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I'm looking for a way to install Windows Faster and let it run automaticly.

We do daily installations of Windows XP, Windows Vista and soon Windows 7.
We are currently using the following procedure:

  • Install from CD/DVD.
  • Install all the drivers.
  • Install the service pack if the CD/DVD doesn't provide it.
  • Install all the remaining windows updates.

Sometimes we get computers from brands where we use the following procedure:

  • Install from hard-drive image.
  • Install the service pack as the hard-drive image does not provide it.
  • Install all the remaining windows updates.

An USB stick is indeed part of the solution, but these tend to be too small to cover all possible combination's. So, you don't have to suggest this as we might continue using CD/DVD or an external USB drive as I already know. I want to point out here that we want to discuss speeding and automating the procedure regardless of the used media/hardware.

We know of the existence of the Windows AIK tools and nlite, although we stopped this technique as it takes too much time to slipstream the service pack, updates and drivers in each Windows version (For example in Vista: Home Premium, Ultimate, ...). It seems you can't do all versions at the same time... And doing them all apart is a bit wicked if you just want to integrate some new updates in an already slip-streamed installation ISO.

It currently takes around 1-2 hours to complete the installation procedure.

My questions:

  • Is there an easier way to slipstream drivers, packs and updates for all versions at the same time?
  • Is there a way to boost the brand computers in the same way without breaking the contract?
  • If not, would it be wise to develop an update tool that performs all these actions in a row?
  • ... (I thought I had more questions, but if I come up with one I'll update it right away)
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4 Answers 4

up vote 3 down vote accepted

For Windows Vista/7, you really should have a look into the Microsoft Deployment Toolkit. It can also help with Windows XP, although Vista/7 offer significant improvements in deployment.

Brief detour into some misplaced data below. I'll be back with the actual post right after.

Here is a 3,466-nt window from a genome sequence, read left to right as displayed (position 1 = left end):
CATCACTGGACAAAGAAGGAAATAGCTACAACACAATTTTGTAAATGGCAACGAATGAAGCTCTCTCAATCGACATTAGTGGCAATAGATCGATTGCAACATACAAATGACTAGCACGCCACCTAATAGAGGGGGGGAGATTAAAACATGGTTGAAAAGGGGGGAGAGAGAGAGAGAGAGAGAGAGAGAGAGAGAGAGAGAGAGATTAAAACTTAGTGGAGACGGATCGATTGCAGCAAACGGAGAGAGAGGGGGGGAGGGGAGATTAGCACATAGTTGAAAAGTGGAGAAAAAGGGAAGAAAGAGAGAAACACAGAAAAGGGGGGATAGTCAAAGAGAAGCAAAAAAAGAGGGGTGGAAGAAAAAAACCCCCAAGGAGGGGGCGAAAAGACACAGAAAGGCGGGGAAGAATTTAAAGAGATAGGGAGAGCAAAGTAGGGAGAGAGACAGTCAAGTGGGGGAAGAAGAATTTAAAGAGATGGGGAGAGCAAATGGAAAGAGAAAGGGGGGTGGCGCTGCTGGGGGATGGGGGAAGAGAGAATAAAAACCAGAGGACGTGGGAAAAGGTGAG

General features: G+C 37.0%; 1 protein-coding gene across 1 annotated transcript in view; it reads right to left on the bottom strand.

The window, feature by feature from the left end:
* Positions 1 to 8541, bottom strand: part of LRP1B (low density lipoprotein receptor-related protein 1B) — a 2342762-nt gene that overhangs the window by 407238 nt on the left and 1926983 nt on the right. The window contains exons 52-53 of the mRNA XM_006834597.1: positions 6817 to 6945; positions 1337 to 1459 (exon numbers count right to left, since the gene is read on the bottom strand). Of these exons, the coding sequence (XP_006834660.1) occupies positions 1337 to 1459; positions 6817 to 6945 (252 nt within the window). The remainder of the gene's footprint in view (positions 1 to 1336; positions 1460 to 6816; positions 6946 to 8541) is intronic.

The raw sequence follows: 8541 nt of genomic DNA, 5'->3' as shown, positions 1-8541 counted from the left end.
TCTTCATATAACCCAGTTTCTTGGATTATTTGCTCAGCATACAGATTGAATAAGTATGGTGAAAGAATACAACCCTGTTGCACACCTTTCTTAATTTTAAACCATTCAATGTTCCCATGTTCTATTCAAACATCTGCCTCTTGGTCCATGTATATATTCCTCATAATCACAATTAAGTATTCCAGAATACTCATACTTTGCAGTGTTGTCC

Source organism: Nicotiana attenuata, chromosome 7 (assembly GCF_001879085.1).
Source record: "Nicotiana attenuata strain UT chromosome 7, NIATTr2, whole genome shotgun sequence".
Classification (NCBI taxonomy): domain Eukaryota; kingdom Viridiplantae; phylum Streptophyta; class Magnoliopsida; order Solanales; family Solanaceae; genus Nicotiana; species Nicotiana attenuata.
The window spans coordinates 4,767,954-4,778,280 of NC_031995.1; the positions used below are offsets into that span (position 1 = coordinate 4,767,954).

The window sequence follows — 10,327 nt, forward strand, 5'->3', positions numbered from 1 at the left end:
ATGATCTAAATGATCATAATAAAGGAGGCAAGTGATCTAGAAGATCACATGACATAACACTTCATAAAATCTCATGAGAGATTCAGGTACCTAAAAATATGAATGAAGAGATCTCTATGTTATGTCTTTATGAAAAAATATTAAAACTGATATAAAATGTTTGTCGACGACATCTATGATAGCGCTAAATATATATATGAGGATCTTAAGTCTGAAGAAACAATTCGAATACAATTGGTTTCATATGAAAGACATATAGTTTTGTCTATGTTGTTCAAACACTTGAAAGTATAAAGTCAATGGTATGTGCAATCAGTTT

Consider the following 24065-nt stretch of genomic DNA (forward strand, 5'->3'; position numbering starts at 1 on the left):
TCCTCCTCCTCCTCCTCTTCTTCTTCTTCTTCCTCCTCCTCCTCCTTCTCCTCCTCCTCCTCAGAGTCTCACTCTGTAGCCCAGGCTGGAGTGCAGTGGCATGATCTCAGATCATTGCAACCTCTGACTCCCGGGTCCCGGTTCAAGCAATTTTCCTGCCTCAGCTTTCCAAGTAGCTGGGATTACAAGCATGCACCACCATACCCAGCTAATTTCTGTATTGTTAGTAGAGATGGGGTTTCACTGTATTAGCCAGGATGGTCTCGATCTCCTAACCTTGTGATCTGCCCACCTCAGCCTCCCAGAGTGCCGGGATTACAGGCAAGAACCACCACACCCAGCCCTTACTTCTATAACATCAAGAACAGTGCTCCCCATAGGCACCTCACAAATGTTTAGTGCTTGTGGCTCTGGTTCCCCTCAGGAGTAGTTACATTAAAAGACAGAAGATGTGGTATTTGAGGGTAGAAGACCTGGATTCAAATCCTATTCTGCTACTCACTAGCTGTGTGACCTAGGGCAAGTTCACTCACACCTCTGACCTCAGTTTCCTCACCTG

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Seems very interesting! Except the Featured Videos I don't see much information that's useful to me yet. But well, it's pretty late and I should check each link in detail tomorrow... Thanks so far! I'm going to wait some days to check for more answers on the other questions I posed, if your question seems to be the right thing I'm looking for I'll accept it. ;-) –  Tom Wijsman Sep 13 '09 at 20:34
    
I've tried it, seems perfect so I'm going to accept your answer. Still looking for a way to integrate SP2 in a Vista SP1 DVD though as those seem not to be available yet. :-( –  Tom Wijsman Sep 19 '09 at 23:08
    
You can capture a Vista image from a reference system where you applied SP2 and latest updates; then you deploy that instead of the base system image you have on the install media. –  Massimo Sep 20 '09 at 2:47

What exactly do you want to achieve from this? "Install Windows faster" is pretty general, and your description so far leads me to believe that what you're looking for is something that will give you a one-time-only procedure for all versions of Windows on all possible hardware.

I'm sorry but that just doesn't exist. Service packs and updates are different for different versions of Windows (same as you can't install a Mac OS X update on Mac OS 9), so a procedure for Windows 7 will not be valid for Windows XP.

You really need to backtrack to the Windows AIK and start looking at that again. Some other imaging software would also suffice. Take your baseline installation, patch it up fully, then create an image from it. Then bring the image back down onto your target machines. This will take some time and practice to get right, but you can get down to a 10 minute install time for most PCs using it.